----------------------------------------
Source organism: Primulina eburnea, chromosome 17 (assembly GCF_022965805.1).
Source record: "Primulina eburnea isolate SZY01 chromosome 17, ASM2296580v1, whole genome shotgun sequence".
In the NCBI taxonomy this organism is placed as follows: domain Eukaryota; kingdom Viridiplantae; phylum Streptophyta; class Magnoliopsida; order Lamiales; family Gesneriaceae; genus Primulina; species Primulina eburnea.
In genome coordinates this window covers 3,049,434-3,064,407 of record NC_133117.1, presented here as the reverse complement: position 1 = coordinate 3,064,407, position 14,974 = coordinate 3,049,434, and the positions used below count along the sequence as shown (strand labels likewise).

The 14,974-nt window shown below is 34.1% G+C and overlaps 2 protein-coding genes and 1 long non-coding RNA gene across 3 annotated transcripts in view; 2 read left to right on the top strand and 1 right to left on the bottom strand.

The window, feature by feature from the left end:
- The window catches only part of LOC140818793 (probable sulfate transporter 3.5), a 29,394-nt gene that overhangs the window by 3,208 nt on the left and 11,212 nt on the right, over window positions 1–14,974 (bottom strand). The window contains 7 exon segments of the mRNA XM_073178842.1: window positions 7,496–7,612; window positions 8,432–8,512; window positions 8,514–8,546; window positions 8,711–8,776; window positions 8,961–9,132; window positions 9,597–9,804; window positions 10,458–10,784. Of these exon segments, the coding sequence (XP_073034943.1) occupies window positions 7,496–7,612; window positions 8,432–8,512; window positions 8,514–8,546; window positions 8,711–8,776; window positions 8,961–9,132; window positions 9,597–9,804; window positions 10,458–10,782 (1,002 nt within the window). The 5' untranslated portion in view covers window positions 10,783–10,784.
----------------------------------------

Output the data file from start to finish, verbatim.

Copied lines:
Source organism: Primulina eburnea, chromosome 17 (assembly GCF_022965805.1).
Source record: "Primulina eburnea isolate SZY01 chromosome 17, ASM2296580v1, whole genome shotgun sequence".
In the NCBI taxonomy this organism is placed as follows: domain Eukaryota; kingdom Viridiplantae; phylum Streptophyta; class Magnoliopsida; order Lamiales; family Gesneriaceae; genus Primulina; species Primulina eburnea.
In genome coordinates this window covers 3,049,434-3,064,407 of record NC_133117.1, presented here as the reverse complement: position 1 = coordinate 3,064,407, position 14,974 = coordinate 3,049,434, and the positions used below count along the sequence as shown (strand labels likewise).

The 14,974-nt window shown below is 34.1% G+C and overlaps 2 protein-coding genes and 1 long non-coding RNA gene across 3 annotated transcripts in view; 2 read left to right on the top strand and 1 right to left on the bottom strand.

The window, feature by feature from the left end:
- The window catches only part of LOC140818793 (probable sulfate transporter 3.5), a 29,394-nt gene that overhangs the window by 3,208 nt on the left and 11,212 nt on the right, over window positions 1–14,974 (bottom strand). The window contains 7 exon segments of the mRNA XM_073178842.1: window positions 7,496–7,612; window positions 8,432–8,512; window positions 8,514–8,546; window positions 8,711–8,776; window positions 8,961–9,132; window positions 9,597–9,804; window positions 10,458–10,784. Of these exon segments, the coding sequence (XP_073034943.1) occupies window positions 7,496–7,612; window positions 8,432–8,512; window positions 8,514–8,546; window positions 8,711–8,776; window positions 8,961–9,132; window positions 9,597–9,804; window positions 10,458–10,782 (1,002 nt within the window). The 5' untranslated portion in view covers window positions 10,783–10,784.